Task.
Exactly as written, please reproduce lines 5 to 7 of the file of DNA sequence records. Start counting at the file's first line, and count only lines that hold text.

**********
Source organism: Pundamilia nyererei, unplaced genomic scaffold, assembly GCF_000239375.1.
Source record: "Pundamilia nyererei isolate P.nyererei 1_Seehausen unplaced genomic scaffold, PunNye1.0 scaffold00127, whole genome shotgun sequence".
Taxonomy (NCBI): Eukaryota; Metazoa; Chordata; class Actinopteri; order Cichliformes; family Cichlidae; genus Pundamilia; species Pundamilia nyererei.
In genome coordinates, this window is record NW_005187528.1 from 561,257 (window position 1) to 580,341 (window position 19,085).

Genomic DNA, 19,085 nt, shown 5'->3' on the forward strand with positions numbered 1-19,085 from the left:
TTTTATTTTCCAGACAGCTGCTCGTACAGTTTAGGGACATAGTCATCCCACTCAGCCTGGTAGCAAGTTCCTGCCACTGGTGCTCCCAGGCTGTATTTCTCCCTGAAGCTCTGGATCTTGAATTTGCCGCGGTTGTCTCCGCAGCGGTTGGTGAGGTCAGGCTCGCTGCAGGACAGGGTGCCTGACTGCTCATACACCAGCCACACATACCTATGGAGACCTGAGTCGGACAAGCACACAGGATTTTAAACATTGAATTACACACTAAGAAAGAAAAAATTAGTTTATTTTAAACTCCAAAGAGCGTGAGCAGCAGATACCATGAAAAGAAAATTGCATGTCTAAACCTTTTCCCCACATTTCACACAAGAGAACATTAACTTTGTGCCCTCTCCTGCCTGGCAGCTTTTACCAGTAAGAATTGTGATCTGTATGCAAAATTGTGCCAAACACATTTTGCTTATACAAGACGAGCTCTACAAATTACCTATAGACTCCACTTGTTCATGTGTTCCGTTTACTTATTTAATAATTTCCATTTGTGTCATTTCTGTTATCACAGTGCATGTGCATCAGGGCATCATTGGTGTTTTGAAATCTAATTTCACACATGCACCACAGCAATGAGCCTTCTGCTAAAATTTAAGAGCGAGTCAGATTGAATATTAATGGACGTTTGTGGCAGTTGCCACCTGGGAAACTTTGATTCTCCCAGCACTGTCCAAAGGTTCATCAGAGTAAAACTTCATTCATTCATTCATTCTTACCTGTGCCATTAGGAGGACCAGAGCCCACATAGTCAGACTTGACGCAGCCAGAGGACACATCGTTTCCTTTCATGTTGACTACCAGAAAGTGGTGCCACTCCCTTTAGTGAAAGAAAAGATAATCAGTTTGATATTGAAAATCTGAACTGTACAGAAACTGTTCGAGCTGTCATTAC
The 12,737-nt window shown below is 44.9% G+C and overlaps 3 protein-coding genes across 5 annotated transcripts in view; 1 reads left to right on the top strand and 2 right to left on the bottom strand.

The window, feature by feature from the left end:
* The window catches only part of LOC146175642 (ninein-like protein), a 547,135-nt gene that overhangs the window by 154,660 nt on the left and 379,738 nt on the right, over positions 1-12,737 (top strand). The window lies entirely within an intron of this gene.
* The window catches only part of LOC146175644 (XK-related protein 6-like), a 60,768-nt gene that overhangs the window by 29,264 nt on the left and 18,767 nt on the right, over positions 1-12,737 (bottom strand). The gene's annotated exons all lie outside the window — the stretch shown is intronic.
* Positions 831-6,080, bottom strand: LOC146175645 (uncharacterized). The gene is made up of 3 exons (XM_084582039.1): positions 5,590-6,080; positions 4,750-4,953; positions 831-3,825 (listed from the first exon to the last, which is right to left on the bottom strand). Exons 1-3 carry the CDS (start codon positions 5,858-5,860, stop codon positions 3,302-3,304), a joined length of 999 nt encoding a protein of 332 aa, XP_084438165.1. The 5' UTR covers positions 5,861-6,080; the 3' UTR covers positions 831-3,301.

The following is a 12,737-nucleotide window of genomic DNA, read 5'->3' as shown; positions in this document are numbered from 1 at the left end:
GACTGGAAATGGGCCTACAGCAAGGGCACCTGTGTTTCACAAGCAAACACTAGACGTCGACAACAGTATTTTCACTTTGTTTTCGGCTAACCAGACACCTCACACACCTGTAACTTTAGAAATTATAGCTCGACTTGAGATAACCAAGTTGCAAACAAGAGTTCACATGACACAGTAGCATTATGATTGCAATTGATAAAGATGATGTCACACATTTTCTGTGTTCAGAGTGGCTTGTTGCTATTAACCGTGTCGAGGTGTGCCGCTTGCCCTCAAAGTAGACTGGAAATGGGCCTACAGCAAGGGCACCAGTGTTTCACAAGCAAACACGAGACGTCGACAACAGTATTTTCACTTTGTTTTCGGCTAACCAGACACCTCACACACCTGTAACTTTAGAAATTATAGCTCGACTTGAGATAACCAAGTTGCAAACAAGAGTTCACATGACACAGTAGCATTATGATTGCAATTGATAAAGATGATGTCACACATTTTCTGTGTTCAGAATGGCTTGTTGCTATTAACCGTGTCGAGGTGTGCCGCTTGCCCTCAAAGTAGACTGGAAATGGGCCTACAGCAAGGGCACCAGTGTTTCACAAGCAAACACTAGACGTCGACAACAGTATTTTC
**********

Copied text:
Genomic DNA, 19,085 nt, shown 5'->3' on the forward strand with positions numbered 1-19,085 from the left:
TTTTATTTTCCAGACAGCTGCTCGTACAGTTTAGGGACATAGTCATCCCACTCAGCCTGGTAGCAAGTTCCTGCCACTGGTGCTCCCAGGCTGTATTTCTCCCTGAAGCTCTGGATCTTGAATTTGCCGCGGTTGTCTCCGCAGCGGTTGGTGAGGTCAGGCTCGCTGCAGGACAGGGTGCCTGACTGCTCATACACCAGCCACACATACCTATGGAGACCTGAGTCGGACAAGCACACAGGATTTTAAACATTGAATTACACACTAAGAAAGAAAAAATTAGTTTATTTTAAACTCCAAAGAGCGTGAGCAGCAGATACCATGAAAAGAAAATTGCATGTCTAAACCTTTTCCCCACATTTCACACAAGAGAACATTAACTTTGTGCCCTCTCCTGCCTGGCAGCTTTTACCAGTAAGAATTGTGATCTGTATGCAAAATTGTGCCAAACACATTTTGCTTATACAAGACGAGCTCTACAAATTACCTATAGACTCCACTTGTTCATGTGTTCCGTTTACTTATTTAATAATTTCCATTTGTGTCATTTCTGTTATCACAGTGCATGTGCATCAGGGCATCATTGGTGTTTTGAAATCTAATTTCACACATGCACCACAGCAATGAGCCTTCTGCTAAAATTTAAGAGCGAGTCAGATTGAATATTAATGGACGTTTGTGGCAGTTGCCACCTGGGAAACTTTGATTCTCCCAGCACTGTCCAAAGGTTCATCAGAGTAAAACTTCATTCATTCATTCATTCTTACCTGTGCCATTAGGAGGACCAGAGCCCACATAGTCAGACTTGACGCAGCCAGAGGACACATCGTTTCCTTTCATGTTGACTACCAGAAAGTGGTGCCACTCCCTTTAGTGAAAGAAAAGATAATCAGTTTGATATTGAAAATCTGAACTGTACAGAAACTGTTCGAGCTGTCATTAC
The 12,737-nt window shown below is 44.9% G+C and overlaps 3 protein-coding genes across 5 annotated transcripts in view; 1 reads left to right on the top strand and 2 right to left on the bottom strand.